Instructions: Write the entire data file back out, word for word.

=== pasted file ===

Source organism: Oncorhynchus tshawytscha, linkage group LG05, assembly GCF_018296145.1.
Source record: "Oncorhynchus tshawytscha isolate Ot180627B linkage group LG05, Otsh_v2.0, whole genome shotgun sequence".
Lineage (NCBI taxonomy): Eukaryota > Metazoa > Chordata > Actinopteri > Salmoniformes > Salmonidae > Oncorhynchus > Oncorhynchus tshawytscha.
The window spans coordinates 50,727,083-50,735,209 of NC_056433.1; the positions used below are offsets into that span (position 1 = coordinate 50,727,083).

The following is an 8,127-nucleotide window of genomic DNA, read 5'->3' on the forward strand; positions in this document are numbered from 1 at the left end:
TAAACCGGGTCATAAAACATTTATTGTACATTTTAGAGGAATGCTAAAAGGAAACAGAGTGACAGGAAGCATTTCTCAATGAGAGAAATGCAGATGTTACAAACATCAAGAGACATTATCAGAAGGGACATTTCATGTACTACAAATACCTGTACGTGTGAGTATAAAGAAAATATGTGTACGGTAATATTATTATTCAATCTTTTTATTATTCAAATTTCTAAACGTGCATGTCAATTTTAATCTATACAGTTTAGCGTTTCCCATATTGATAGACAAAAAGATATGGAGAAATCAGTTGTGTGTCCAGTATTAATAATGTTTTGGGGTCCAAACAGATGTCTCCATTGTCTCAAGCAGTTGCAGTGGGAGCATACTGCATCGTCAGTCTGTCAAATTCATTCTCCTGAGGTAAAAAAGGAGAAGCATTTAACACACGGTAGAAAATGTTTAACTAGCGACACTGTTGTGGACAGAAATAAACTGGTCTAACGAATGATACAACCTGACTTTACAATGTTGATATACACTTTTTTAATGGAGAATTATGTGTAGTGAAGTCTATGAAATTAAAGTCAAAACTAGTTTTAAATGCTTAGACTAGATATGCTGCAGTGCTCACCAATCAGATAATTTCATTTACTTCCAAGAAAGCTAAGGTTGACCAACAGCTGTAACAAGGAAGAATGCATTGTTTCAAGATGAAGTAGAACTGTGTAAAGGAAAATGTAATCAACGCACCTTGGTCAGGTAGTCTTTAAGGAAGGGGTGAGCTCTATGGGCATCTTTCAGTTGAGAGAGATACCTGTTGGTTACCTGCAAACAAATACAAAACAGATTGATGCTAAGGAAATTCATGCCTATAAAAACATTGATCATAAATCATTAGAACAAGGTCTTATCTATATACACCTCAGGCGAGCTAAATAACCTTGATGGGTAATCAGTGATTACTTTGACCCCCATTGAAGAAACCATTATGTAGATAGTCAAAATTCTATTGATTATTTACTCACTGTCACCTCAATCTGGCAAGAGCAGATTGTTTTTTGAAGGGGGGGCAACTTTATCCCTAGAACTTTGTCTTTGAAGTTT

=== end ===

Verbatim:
Source organism: Oncorhynchus tshawytscha, linkage group LG05, assembly GCF_018296145.1.
Source record: "Oncorhynchus tshawytscha isolate Ot180627B linkage group LG05, Otsh_v2.0, whole genome shotgun sequence".
Lineage (NCBI taxonomy): Eukaryota > Metazoa > Chordata > Actinopteri > Salmoniformes > Salmonidae > Oncorhynchus > Oncorhynchus tshawytscha.
The window spans coordinates 50,727,083-50,735,209 of NC_056433.1; the positions used below are offsets into that span (position 1 = coordinate 50,727,083).

The following is an 8,127-nucleotide window of genomic DNA, read 5'->3' on the forward strand; positions in this document are numbered from 1 at the left end:
TAAACCGGGTCATAAAACATTTATTGTACATTTTAGAGGAATGCTAAAAGGAAACAGAGTGACAGGAAGCATTTCTCAATGAGAGAAATGCAGATGTTACAAACATCAAGAGACATTATCAGAAGGGACATTTCATGTACTACAAATACCTGTACGTGTGAGTATAAAGAAAATATGTGTACGGTAATATTATTATTCAATCTTTTTATTATTCAAATTTCTAAACGTGCATGTCAATTTTAATCTATACAGTTTAGCGTTTCCCATATTGATAGACAAAAAGATATGGAGAAATCAGTTGTGTGTCCAGTATTAATAATGTTTTGGGGTCCAAACAGATGTCTCCATTGTCTCAAGCAGTTGCAGTGGGAGCATACTGCATCGTCAGTCTGTCAAATTCATTCTCCTGAGGTAAAAAAGGAGAAGCATTTAACACACGGTAGAAAATGTTTAACTAGCGACACTGTTGTGGACAGAAATAAACTGGTCTAACGAATGATACAACCTGACTTTACAATGTTGATATACACTTTTTTAATGGAGAATTATGTGTAGTGAAGTCTATGAAATTAAAGTCAAAACTAGTTTTAAATGCTTAGACTAGATATGCTGCAGTGCTCACCAATCAGATAATTTCATTTACTTCCAAGAAAGCTAAGGTTGACCAACAGCTGTAACAAGGAAGAATGCATTGTTTCAAGATGAAGTAGAACTGTGTAAAGGAAAATGTAATCAACGCACCTTGGTCAGGTAGTCTTTAAGGAAGGGGTGAGCTCTATGGGCATCTTTCAGTTGAGAGAGATACCTGTTGGTTACCTGCAAACAAATACAAAACAGATTGATGCTAAGGAAATTCATGCCTATAAAAACATTGATCATAAATCATTAGAACAAGGTCTTATCTATATACACCTCAGGCGAGCTAAATAACCTTGATGGGTAATCAGTGATTACTTTGACCCCCATTGAAGAAACCATTATGTAGATAGTCAAAATTCTATTGATTATTTACTCACTGTCACCTCAATCTGGCAAGAGCAGATTGTTTTTTGAAGGGGGGGCAACTTTATCCCTAGAACTTTGTCTTTGAAGTTT